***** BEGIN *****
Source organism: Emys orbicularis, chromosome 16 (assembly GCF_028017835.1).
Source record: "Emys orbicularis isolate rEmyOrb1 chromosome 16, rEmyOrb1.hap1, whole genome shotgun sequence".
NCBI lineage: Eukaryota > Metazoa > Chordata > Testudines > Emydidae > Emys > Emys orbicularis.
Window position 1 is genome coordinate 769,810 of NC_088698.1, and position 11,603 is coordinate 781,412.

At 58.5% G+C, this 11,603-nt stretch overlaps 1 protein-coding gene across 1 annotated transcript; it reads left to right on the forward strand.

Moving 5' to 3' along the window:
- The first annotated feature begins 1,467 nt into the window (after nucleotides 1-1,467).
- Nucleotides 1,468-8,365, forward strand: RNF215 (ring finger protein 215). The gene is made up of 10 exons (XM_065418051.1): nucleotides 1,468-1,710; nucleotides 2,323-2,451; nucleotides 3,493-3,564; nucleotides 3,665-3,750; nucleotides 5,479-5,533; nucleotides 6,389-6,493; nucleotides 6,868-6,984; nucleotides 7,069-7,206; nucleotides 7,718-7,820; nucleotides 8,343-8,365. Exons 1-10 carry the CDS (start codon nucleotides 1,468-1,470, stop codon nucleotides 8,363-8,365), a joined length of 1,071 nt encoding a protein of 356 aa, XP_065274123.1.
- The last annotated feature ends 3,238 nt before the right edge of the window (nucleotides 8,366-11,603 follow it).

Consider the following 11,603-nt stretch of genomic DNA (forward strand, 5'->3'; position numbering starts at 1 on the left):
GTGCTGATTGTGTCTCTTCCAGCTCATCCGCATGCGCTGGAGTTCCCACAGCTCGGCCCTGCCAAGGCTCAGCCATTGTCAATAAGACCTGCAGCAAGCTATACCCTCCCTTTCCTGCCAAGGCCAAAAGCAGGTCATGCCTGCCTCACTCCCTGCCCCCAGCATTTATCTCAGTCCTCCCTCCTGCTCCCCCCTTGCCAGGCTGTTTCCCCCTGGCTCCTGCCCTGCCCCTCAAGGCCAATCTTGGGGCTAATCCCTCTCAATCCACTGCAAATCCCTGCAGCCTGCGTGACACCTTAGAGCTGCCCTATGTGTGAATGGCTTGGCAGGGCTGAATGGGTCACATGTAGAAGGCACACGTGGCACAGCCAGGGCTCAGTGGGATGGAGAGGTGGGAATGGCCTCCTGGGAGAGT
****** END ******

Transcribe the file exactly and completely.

Source organism: Emys orbicularis, chromosome 16 (assembly GCF_028017835.1).
Source record: "Emys orbicularis isolate rEmyOrb1 chromosome 16, rEmyOrb1.hap1, whole genome shotgun sequence".
NCBI lineage: Eukaryota > Metazoa > Chordata > Testudines > Emydidae > Emys > Emys orbicularis.
Window position 1 is genome coordinate 769,810 of NC_088698.1, and position 11,603 is coordinate 781,412.

At 58.5% G+C, this 11,603-nt stretch overlaps 1 protein-coding gene across 1 annotated transcript; it reads left to right on the forward strand.

Moving 5' to 3' along the window:
- The first annotated feature begins 1,467 nt into the window (after nucleotides 1-1,467).
- Nucleotides 1,468-8,365, forward strand: RNF215 (ring finger protein 215). The gene is made up of 10 exons (XM_065418051.1): nucleotides 1,468-1,710; nucleotides 2,323-2,451; nucleotides 3,493-3,564; nucleotides 3,665-3,750; nucleotides 5,479-5,533; nucleotides 6,389-6,493; nucleotides 6,868-6,984; nucleotides 7,069-7,206; nucleotides 7,718-7,820; nucleotides 8,343-8,365. Exons 1-10 carry the CDS (start codon nucleotides 1,468-1,470, stop codon nucleotides 8,363-8,365), a joined length of 1,071 nt encoding a protein of 356 aa, XP_065274123.1.
- The last annotated feature ends 3,238 nt before the right edge of the window (nucleotides 8,366-11,603 follow it).

Consider the following 11,603-nt stretch of genomic DNA (forward strand, 5'->3'; position numbering starts at 1 on the left):
GTGCTGATTGTGTCTCTTCCAGCTCATCCGCATGCGCTGGAGTTCCCACAGCTCGGCCCTGCCAAGGCTCAGCCATTGTCAATAAGACCTGCAGCAAGCTATACCCTCCCTTTCCTGCCAAGGCCAAAAGCAGGTCATGCCTGCCTCACTCCCTGCCCCCAGCATTTATCTCAGTCCTCCCTCCTGCTCCCCCCTTGCCAGGCTGTTTCCCCCTGGCTCCTGCCCTGCCCCTCAAGGCCAATCTTGGGGCTAATCCCTCTCAATCCACTGCAAATCCCTGCAGCCTGCGTGACACCTTAGAGCTGCCCTATGTGTGAATGGCTTGGCAGGGCTGAATGGGTCACATGTAGAAGGCACACGTGGCACAGCCAGGGCTCAGTGGGATGGAGAGGTGGGAATGGCCTCCTGGGAGAGT